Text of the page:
My daughter raised the issue in the House of Commons fully eighteen months ago when she and other members urged the construction of deep shelters. That was before the war, and particular mention was made of the need for adequate protection for the people in the East End of London, because their houses are so fragile and so many jerry-built, and because so many are without cellars and basements. The answer given then was that everything was being done or going to be done. They ought to have been provided.

The former premier alleges that there has been 'an appalling lack of foresight, drive, and imagination in our plans for protecting our people and our industries against the inevitable perils of an unparalleled attack from the air'.

So what is the government doing? A new evacuation scheme has been announced: mothers and children from 'certain of the hard-pressed London areas' are now being 'invited' to evacuate to reception areas, even if they have not been made homeless by bombing (5).

The number of killed and wounded in the raids is far fewer than had been expected, but the Ministry [of Health] has come to the conclusion that if so many people from these hard-pressed areas are to spend most of their time in overcrowded shelters there will be real risk of the spread of infection. That, quite as much as the risk of injury or death from bombs, is what is prompting this new departure by the Ministry.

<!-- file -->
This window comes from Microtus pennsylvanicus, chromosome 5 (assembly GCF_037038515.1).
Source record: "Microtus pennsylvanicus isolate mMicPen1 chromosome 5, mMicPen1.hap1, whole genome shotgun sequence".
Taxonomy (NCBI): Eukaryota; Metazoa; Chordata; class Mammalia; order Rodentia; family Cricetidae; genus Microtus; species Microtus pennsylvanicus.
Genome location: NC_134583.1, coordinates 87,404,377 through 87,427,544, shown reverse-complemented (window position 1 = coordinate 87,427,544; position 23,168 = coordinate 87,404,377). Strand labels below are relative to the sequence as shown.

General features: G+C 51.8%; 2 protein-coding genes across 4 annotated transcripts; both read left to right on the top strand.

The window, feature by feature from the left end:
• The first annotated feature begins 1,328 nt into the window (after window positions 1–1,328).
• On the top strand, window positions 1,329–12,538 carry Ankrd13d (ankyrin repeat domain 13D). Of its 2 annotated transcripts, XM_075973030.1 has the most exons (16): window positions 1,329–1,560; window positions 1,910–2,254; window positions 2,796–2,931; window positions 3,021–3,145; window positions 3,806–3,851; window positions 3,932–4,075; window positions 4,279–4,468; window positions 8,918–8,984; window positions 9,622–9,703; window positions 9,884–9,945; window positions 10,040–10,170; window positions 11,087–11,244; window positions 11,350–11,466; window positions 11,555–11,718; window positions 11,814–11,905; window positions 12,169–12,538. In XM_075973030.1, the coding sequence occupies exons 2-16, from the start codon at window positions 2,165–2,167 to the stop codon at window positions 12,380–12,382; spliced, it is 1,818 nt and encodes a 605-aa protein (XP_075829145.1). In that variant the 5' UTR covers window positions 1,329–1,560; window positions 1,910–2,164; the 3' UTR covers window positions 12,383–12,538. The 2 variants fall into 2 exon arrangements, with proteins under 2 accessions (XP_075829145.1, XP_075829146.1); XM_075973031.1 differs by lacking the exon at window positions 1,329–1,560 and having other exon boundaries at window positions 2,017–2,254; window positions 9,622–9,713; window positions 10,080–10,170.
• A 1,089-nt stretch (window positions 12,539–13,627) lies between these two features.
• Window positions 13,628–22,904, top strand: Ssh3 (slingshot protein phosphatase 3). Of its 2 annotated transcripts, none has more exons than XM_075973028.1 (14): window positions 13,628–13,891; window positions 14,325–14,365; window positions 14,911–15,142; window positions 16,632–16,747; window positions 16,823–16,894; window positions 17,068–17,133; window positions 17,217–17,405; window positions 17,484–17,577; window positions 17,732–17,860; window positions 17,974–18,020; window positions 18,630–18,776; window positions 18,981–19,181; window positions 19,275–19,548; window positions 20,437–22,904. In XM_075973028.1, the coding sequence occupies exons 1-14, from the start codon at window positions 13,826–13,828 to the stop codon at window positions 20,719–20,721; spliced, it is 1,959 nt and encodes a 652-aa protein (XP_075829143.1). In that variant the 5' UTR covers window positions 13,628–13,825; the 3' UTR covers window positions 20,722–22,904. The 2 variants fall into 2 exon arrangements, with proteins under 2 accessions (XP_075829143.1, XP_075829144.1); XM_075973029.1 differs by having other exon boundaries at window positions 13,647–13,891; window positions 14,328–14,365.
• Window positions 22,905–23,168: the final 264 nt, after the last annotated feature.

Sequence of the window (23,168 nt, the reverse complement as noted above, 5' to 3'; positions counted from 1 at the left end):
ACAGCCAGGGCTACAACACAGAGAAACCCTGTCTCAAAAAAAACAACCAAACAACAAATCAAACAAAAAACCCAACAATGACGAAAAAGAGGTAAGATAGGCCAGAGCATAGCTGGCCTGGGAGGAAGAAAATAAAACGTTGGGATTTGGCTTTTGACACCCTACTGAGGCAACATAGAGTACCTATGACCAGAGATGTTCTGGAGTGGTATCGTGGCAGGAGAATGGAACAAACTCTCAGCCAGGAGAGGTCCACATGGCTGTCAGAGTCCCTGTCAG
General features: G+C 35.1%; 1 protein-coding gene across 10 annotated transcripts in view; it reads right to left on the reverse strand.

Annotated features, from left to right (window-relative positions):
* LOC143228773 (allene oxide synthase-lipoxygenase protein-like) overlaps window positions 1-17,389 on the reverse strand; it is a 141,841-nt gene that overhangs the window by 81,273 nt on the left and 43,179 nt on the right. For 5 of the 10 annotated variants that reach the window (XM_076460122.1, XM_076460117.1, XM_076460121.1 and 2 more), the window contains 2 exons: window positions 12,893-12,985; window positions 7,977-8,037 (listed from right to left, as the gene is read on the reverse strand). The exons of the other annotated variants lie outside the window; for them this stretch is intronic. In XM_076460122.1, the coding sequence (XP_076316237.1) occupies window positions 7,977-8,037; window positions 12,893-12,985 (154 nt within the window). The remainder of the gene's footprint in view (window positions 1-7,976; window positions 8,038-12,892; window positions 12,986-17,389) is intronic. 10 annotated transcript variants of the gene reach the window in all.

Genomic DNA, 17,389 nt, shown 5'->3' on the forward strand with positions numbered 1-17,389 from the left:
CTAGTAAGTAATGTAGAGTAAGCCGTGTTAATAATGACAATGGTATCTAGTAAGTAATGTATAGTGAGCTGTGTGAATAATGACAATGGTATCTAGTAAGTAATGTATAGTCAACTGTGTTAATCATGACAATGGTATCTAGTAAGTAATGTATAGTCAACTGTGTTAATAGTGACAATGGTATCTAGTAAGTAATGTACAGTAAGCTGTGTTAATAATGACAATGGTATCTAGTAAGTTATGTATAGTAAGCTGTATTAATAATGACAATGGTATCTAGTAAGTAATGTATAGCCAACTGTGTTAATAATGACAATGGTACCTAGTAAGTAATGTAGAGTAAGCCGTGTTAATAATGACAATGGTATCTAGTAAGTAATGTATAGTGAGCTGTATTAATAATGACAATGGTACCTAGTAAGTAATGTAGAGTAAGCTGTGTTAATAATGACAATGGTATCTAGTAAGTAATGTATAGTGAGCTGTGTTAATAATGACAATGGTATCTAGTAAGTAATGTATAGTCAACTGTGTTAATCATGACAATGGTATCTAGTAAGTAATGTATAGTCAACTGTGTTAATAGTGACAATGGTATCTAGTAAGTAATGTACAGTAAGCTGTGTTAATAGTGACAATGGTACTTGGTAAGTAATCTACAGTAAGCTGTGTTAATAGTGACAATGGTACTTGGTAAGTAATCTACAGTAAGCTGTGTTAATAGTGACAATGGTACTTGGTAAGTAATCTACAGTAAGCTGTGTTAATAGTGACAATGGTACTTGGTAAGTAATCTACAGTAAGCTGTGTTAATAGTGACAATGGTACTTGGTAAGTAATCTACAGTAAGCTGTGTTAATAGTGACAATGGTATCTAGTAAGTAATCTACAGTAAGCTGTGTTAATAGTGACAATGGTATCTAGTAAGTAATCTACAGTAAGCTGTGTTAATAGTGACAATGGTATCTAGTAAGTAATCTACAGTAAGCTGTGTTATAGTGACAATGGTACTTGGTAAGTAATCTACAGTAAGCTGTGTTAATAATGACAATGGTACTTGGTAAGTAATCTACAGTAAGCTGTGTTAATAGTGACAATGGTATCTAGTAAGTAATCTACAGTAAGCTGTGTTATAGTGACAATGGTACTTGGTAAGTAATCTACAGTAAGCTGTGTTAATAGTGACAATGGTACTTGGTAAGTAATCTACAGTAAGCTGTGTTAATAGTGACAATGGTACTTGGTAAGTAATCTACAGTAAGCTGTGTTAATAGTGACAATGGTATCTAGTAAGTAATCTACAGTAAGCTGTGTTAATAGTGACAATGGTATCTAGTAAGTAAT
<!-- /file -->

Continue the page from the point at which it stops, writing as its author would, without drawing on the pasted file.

Whether this evacuation scheme will be more successful than the previous ones remains to be seen.

Everyone is puzzled over the Free French withdrawal from Dakar -- de Gaulle's statement that he did not want to shed French blood to overcome Vichy resistance doesn't seem to satisfy many. In apparent retaliation for the (whatever it was), Gibraltar was bombed by 'twenty or more 'planes "of French types"'. Four people were killed, twelve wounded, buildings and roads damaged. The Vichy government had threatened reprisals for Dakar, but de Gaulle recently claimed that some French aircraft in Morocco had been handed over to the Germans and/or Italians, so it could have been those.